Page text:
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Deaf Rescue Cat Hijacks Allergic Roommate’s Air Purifier



Quick Smiles:

  • A cat owner from Toronto shares a hilarious clip of her cat, Lumos, adding his own “flavor” to her allergic roommate’s air purifier.
  • Lumos, a 2-year-old rescue cat with a hearing impairment, loves to rest his chin on the air purifier, unintentionally releasing allergens into it.
  • The video has since gone viral, garnering over 2.4 million views and 124,039 likes on Instagram, with users finding humor in Lumos’ oblivious antics.

Sharing a living space with pets can be a challenge, especially when one has allergies and the pets don’t quite grasp the concept of personal boundaries. One cat owner from Toronto, Canada, recently shared a hilarious incident that left the internet in fits of laughter.

The roommate, who is allergic to cats, bought an air purifier to help manage her allergies. However, the cat, Lumos, had other plans for the device.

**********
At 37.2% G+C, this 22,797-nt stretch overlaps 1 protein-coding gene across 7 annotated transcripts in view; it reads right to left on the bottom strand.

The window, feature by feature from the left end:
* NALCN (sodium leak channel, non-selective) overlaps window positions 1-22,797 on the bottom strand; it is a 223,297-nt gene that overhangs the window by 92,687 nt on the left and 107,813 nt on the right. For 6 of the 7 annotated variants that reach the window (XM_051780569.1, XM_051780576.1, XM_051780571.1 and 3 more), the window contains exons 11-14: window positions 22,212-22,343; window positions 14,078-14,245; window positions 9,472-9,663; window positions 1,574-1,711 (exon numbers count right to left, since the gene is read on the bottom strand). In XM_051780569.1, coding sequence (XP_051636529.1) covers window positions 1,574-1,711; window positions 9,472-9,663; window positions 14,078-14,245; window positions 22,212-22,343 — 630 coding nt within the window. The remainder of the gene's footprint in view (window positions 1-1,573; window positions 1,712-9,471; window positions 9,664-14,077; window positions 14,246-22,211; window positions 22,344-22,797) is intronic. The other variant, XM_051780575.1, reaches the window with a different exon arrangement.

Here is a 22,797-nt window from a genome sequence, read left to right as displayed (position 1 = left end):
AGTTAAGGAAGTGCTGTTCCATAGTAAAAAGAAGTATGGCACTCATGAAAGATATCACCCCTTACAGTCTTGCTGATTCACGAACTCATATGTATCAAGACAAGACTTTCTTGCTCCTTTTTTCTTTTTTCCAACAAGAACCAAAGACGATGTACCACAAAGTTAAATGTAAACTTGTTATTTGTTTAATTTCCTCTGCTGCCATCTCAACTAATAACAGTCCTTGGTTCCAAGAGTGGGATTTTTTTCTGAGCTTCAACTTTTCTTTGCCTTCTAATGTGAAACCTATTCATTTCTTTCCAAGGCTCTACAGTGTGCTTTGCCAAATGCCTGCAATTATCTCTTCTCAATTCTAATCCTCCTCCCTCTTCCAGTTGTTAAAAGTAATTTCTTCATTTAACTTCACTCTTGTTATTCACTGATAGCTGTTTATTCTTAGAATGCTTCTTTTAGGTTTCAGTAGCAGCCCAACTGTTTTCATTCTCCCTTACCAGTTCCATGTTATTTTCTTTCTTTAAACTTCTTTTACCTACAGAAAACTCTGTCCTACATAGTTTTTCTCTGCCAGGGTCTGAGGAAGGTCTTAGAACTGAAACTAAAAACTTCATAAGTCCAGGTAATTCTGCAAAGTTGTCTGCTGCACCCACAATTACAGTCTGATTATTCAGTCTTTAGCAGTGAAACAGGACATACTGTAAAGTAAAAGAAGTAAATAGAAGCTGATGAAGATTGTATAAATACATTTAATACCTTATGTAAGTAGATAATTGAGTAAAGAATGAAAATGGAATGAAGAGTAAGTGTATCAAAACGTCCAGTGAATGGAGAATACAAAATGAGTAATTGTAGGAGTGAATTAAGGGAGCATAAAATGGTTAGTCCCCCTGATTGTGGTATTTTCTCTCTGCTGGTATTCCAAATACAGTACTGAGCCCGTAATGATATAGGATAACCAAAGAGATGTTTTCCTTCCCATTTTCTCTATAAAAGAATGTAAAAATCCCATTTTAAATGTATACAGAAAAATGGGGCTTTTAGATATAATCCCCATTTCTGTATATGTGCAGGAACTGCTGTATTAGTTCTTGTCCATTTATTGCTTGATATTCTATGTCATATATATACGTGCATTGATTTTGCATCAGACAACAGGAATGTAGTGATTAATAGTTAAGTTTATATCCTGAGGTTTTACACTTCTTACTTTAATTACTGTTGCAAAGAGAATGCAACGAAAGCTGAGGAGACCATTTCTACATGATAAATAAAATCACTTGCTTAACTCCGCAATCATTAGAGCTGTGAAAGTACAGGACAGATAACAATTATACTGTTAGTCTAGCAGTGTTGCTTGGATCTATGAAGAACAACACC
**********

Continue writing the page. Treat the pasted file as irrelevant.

In a video shared on Instagram under the username sadbaolumos, Lumos, a white cat with one green and one blue eye, is seen standing next to the new air purifier. His chin is resting on the top vents, where he’s sniffing the fresh air and inadvertently releasing allergens into the device.

The owner told Newsweek, “Lumos is 2 years old and a recent rescue cat, and he is also hard of hearing, which means he gets the best naps!”

“He loves to lie down on any surface, especially in the middle of the floor, and is a big fan of head scratches and nose rubs. He can be quite loud since he can’t hear, but we love him all the same!” they added.

The video’s caption humorously reads: “When your roommate is allergic to cats so she gets an air purifier… But his favorite thing to do is stick his face right where all the clean air comes out of it.” This is followed by: “Allergy season popping in like.”


Identifying cat allergy symptoms can be tricky. According to Cats Protection, common signs include sneezing, itchy skin, watering eyes, coughing, wheezing, breathing difficulties, a flare-up of eczema, and skin rash or hives.

To manage these symptoms, it’s recommended to avoid letting cats lick you, create cat-free zones in your home, open windows for ventilation, clean regularly, and vacuum. Discussing antihistamines or nasal sprays with your GP could also be beneficial.